Malcolm got involved towards the end of the record because I wanted him to do a bit of spoken word for the album. He is a friend of the family but I was still pretty nervous asking him. Just because they’re a friend doesn’t mean you can just expect them to say yes. But, luckily, I asked him pretty tentatively and he agreed.
There’s a fair amount of birdsong on the record. Could you tell us a little more about that?
Well, there are three interludes done by my husband, Andy Votel, and it was him who brought the birdsong onto the record. It was electronic elements combined with nature. Part of that was inspired by an artist called Hilma Af Klint who could be seen as one of the first ever abstract painters. She used to paint with automatic drawing and she would hold séances and paint during these séances. But she was also a trained landscape painter. So, I was trying to create scenery really.
How has your process changed between albums?
It’s a mixture really. Sometimes songs will just come to me like an orchestra but other times it’s just a skeleton. It can be difficult to put pen [to] paper. I usually demo on my keyboard at home before going into the studio, either with the full band or just me and the producer: it really does depend. I don’t normally do lyrics til the last minute. I went off to Anglesey to write, with a bag of notebooks and little tatty scraps of paper like a scruff! Anglesey has a pretty rich history of druids and pagans. I think it was one of the first places the Romans invaded. I used to go as a kid so I wanted to visit certain places from my childhood; I stayed in a hotel by myself in Trearddur Bay and it was nice and quiet. One place was a haunted house and I wanted to go and write in there, but, annoyingly, there was a film crew in there all week. But any island has a certain feel to it and Anglesey certainly has a cosmic, stone circle feel to it.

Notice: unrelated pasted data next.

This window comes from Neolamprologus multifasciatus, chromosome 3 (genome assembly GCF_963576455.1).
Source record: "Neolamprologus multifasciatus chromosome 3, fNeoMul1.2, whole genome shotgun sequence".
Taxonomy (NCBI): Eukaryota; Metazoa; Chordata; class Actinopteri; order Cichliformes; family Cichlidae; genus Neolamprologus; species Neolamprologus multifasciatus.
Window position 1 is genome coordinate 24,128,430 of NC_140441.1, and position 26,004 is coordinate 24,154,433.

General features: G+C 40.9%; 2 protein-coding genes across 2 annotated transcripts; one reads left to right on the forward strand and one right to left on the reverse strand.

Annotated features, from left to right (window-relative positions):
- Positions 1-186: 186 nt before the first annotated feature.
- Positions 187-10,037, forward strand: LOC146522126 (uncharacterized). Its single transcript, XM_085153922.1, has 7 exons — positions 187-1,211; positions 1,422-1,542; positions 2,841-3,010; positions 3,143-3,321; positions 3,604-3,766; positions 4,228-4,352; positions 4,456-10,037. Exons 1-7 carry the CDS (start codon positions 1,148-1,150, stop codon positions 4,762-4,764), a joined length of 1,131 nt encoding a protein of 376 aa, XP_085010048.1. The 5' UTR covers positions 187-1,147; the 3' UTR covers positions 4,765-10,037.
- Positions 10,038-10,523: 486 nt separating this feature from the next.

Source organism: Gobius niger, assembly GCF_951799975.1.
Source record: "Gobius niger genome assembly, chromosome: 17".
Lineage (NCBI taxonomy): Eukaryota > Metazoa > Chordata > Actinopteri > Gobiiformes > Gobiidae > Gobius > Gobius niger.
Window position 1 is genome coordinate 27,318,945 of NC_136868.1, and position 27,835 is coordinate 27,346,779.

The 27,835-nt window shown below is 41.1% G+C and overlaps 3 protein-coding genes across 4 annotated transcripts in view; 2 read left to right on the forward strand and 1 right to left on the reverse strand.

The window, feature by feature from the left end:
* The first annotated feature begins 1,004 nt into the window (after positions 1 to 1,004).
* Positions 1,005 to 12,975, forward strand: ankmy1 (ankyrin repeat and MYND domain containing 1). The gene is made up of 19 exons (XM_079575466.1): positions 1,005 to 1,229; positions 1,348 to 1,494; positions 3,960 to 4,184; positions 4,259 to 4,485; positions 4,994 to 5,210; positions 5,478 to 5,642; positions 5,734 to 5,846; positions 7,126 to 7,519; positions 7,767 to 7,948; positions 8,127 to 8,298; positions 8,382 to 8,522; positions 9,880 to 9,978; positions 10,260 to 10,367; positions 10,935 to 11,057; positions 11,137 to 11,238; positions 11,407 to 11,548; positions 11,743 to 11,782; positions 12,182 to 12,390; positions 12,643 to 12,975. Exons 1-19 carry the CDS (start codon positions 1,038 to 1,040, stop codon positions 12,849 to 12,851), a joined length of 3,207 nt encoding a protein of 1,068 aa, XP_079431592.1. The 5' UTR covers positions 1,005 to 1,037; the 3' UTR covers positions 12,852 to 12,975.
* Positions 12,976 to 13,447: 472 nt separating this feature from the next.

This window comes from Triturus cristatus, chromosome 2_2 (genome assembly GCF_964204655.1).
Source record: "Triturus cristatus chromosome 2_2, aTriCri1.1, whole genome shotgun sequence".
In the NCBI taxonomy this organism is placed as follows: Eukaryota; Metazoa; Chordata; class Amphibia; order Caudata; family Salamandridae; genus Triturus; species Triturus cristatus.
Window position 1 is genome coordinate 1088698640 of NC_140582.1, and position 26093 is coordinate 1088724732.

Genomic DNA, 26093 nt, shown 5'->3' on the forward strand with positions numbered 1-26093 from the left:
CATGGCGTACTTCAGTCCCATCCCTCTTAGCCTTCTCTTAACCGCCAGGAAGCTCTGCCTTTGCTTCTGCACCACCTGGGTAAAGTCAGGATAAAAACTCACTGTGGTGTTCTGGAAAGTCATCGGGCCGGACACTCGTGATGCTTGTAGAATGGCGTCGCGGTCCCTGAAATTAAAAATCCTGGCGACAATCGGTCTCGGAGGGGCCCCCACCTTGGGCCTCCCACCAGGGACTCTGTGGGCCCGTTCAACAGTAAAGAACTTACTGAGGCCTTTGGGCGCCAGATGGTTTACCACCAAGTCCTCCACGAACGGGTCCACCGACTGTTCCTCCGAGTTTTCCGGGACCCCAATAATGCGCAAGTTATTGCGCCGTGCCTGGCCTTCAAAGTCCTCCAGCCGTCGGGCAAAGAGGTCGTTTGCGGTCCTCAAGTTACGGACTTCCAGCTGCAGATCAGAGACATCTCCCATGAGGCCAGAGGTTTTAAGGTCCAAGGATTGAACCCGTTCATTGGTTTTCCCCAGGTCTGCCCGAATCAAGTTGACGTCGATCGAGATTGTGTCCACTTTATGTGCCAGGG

Alexis Petridis named you one of the best songwriters of the psych revival in his recent review of Modern Kosmology. What is it about the LP, and your last one The Silver Globe, that seems to have captured people’s hearts?
Having been a musician for so long, I got bored of guitars and needed to do something different on my own. But, having done a couple of solo projects without the band, I made an executive decision to start working with the band again for The Silver Globe. I wanted to incorporate the heavier electronic elements with a greater pop sensibility, and I guess that’s why people enjoy it. My kids like it, so that’s a good thing!
Finally, what can people expect from your live show who haven’t seen it before?
Well, it will be with the full band and I do act stuff out sometimes. I never watch any footage of myself live because I never want to know what I look like – I do lose myself a fair bit! This time round we’ve also got visuals from [Forest Swords and The Coral collaborator] Sam Wiehl as well, so it should be even more of a spectacle.
Jane Weaver plays LIMF Summer Jam on 23rd July, Skeleton Coast Festival on 5th August, and Liverpool Psych Fest on 22nd September. Modern Kosmology is out now on Fire Recordings.